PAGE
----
Brooks and DeBlass throw long punches to start. Brooks clips DeBlass with a right, prompting a DeBlass clinch. The New Jersey native locks up a guillotine standing and jumps it quickly. Brooks takes his time and pops his head out when DeBlass goes all the way down to the mat and into guard. Brooks frees himself from the UFC veteran’s guard and allows him to stand up. Brooks immediately lands a spinning back kick and starts popping his jab in DeBlass’ face. DeBlass steps inside and absorbs a hard knee to the body. Brooks can’t stop his opponent’s momentum, however, as DeBlass runs him into the fence and looks for a single. Brooks defends and DeBlass steps away. Brooks starts landing his left low kick inside on DeBlass, so DeBlass runs him back into the fence. Brooks throws a knee that strays low on DeBlass, but referee Bill Bookwalter sees it and gives DeBlass his respite. Upon resumption, DeBlass struggles to get past Brooks’ long, powerful jab. DeBlass gets underneath it and runs Brooks to the fence again, but still can’t take him down. Brooks separates and continues probing with the jab until the bell rings.

Jordan Breen scores the round 10-9 Brooks
Tristen Critchfield scores the round 10-9 Brooks
Mike Whitman scores the round 10-9 Brooks

Round 2
Brooks’ jab is instantly on display again as DeBlass tries to leg kick his way into the standup. The Tiger Schulmann fighter just keeps his lead left hand going, tagging DeBlass whenever he’s in range. Both men take turns swiping with hooks that hit only air. DeBlass times a single-leg shot well and quickly wrangles Brooks to the ground, but “Shake and Bake” shrimps his way back to the fence, looking to slide up the cage. Brooks can’t get up, so he closes his guard and overhooks both of DeBlass’ arms, hoping for a standup. DeBlass stays busy with short elbows. DeBlass isn’t really beating Brooks up, but he’s consistently landing punches to the body and elbows over the top. Brooks seems relatively lost as to how to stop DeBlass. A left overhand from DeBlass clocks Brooks in the eye. Brooks squints as DeBlass punches and elbows away until the bell.

Jordan Breen scores the round 10-9 DeBlass
Tristen Critchfield scores the round 10-9 DeBlass
Mike Whitman scores the round 10-9 DeBlass

Just before the third round is set to begin, referee Bill Bookwalter calls for the ringside physicians to examine Brooks’ right eye. The ringside physician calls the bout and Brooks does not protest. Tom DeBlass is the winner by doctor’s stoppage after the second round.

lymanLyman Good vs. Dante Rivera
Round 1
Good comes out moving forward, throwing and landing right hands. They tie up and Good unloads some solid shots to the body. They trade knees in close quarters. Rivera is throwing knees and uppercuts with his back to the fence. For now, it’s a dirty boxing battle. Good with a couple hard uppercuts, and he keeps Rivera’s back to the cage. Rivera is finding a home for short uppercuts as well. They continue to trade knees and short punches in tight, but it appears that Good has a slight edge thus far. One minute remains in the stanza, and both Good and Rivera appear content to battle in close quarters. “Cyborg” looks for a single leg as the round winds down, then throws a big right hand after the takedown attempt fails.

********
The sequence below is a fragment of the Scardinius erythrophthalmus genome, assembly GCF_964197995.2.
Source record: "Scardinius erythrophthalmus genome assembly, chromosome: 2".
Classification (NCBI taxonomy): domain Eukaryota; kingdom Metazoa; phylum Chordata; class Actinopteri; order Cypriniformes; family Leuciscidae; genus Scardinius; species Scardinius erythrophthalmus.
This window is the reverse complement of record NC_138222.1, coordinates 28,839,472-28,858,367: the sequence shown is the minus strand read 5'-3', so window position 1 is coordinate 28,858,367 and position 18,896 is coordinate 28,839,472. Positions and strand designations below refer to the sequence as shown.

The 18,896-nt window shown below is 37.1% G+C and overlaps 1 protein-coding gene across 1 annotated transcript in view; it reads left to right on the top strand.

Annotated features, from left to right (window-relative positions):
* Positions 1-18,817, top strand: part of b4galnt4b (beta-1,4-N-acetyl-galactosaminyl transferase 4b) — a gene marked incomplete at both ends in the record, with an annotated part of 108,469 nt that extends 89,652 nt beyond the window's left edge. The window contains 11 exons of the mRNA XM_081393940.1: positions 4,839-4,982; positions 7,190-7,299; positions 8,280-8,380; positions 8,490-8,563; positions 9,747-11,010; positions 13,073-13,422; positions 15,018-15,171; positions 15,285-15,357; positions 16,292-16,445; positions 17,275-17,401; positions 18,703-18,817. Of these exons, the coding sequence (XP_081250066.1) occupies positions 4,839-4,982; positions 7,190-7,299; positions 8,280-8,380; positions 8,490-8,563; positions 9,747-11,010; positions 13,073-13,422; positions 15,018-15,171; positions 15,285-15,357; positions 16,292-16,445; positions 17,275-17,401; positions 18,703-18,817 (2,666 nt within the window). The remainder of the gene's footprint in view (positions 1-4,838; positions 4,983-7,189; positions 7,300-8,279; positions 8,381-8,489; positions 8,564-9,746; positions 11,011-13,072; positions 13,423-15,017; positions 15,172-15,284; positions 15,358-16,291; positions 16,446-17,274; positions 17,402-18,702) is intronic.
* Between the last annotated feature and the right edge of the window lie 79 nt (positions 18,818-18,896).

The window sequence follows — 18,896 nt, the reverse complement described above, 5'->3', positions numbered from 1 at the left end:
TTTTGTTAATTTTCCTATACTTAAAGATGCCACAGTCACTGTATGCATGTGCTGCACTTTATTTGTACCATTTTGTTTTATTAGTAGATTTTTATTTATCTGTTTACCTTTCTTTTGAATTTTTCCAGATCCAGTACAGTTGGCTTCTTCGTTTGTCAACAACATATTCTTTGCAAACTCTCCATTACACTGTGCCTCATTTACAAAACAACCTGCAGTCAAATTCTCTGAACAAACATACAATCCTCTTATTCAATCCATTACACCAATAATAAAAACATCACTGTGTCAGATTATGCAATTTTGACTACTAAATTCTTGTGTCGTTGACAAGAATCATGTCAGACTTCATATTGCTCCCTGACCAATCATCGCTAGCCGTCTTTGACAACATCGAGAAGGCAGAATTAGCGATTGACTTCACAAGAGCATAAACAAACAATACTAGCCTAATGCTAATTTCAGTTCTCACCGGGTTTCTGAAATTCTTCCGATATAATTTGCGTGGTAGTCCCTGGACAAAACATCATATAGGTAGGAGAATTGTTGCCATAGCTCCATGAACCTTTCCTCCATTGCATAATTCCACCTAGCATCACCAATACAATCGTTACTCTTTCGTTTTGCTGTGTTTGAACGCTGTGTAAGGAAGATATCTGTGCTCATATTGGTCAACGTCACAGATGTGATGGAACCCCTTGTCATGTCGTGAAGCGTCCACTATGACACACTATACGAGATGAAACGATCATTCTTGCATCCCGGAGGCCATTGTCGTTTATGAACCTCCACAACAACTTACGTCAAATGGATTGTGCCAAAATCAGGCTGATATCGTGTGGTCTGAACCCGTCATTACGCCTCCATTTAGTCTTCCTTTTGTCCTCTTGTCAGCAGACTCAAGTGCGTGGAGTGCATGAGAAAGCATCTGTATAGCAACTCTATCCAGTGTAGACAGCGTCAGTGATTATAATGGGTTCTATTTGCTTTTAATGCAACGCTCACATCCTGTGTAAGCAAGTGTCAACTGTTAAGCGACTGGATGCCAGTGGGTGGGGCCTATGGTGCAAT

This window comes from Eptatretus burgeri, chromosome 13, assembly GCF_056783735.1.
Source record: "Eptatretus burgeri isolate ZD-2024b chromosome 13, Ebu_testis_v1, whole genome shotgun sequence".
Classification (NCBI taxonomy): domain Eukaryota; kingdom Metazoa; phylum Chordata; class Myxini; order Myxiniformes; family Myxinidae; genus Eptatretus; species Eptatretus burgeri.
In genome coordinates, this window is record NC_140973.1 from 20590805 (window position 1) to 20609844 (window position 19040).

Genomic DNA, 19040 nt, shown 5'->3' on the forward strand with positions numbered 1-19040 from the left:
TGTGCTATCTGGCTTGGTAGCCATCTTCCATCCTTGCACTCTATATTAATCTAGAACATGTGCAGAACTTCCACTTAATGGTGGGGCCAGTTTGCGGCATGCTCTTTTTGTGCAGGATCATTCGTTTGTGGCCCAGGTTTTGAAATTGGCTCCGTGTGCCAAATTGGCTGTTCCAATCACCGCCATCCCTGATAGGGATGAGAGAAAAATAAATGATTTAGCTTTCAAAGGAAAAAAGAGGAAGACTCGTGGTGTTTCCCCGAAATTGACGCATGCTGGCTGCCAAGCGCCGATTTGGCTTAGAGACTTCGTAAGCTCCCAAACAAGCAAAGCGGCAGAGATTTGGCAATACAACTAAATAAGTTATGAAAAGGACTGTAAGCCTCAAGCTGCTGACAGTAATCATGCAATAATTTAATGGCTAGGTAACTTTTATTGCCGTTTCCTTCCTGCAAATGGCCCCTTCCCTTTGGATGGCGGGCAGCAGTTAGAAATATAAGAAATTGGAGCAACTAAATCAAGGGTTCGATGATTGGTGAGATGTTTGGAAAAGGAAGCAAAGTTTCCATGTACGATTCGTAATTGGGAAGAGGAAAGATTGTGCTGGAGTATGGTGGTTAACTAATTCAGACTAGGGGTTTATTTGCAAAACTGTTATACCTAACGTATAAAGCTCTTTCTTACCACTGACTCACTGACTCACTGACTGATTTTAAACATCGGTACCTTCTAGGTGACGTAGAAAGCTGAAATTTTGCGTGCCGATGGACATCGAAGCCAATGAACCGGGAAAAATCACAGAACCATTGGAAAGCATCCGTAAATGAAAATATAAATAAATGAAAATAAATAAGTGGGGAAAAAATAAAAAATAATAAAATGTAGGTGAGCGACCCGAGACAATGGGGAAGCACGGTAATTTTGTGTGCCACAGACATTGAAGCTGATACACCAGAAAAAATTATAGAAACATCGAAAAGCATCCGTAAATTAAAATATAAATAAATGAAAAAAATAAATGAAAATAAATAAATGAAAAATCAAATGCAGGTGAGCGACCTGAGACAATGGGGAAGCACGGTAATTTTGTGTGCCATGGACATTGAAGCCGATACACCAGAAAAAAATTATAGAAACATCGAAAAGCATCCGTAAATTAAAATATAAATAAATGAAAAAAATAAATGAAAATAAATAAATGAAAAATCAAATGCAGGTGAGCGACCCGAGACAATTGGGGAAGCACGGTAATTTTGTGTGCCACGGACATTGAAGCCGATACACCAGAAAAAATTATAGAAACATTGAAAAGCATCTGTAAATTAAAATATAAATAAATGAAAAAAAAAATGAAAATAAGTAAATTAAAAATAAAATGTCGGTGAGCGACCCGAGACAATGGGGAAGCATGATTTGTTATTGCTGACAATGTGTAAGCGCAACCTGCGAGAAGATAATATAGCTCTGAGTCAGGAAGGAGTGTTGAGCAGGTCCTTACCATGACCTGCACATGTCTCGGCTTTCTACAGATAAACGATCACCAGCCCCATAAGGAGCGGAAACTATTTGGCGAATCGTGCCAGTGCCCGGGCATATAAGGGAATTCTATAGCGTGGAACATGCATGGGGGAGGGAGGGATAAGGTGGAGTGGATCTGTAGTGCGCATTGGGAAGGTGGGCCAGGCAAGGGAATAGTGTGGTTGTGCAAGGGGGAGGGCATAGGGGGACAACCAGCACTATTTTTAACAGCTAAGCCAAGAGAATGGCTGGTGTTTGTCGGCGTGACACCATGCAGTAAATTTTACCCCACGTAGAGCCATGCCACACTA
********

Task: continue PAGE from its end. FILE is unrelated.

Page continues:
Tristen Critchfield scores the round 10-9 Good
Sam Genovese scores the round 10-9 Good
Mike Whitman scores the round 10-9 Good

Round 2
Good moves forward immediately, throws a high kick and ties up Rivera against the fence once again. Good doing a solid job of landing knees and punches to the body. Rivera responds with an elbow over the top, then the TUF alum with a knee to the gut. Good appears to stagger Rivera with a knee to the body of his own. The grueling battle against the fence continues, and Rivera is still content to fight with his back to the cage. Good with short punches to the body, and Rivera responds with knees. Rivera lands another solid knee from the Thai plum. Good changes levels and gets a takedown with 20 seconds to go. Rivera lands a few left hands from his back as time expires.

Tristen Critchfield scores the round 10-9 Good
Sam Genovese scores the round 10-9 Good
Mike Whitman scores the round 10-9 Good

Round 3
It takes about 15 seconds before the two competitors are engaged against the fence again, with Good in the familiar position of pushing his man against the cage. More short punches and the occasional knee from Good. Good’s strength allows him to control the position. He continues to stay busy with his short knees and punches.Rivera’s output seems to have slowed somewhat, but Good continues to apply heavy pressure. Good with a knee to the groin, but Rivera doesn’t want a rest and they go right back to the clinch. Rivera attempts to fire off some more punches, but it’s too little too late. Good opens up with heavy knees and punches as the round draws to a close. They break away and Good misses a high kick as the bell sounds.

Tristen Critchfield scores the round 10-9 Good (30-27 Good)
Sam Genovese scores the round 10-9 Good (30-27 Good)
Mike Whitman scores the round 10-9 Good (30-27 Good)

Official result: Judges Eric Colon and Tony Tamburrino score the bout 30-27 while Cardo Urso reckons it 29-28, all for the winner by unanimous decision, Lyman Good.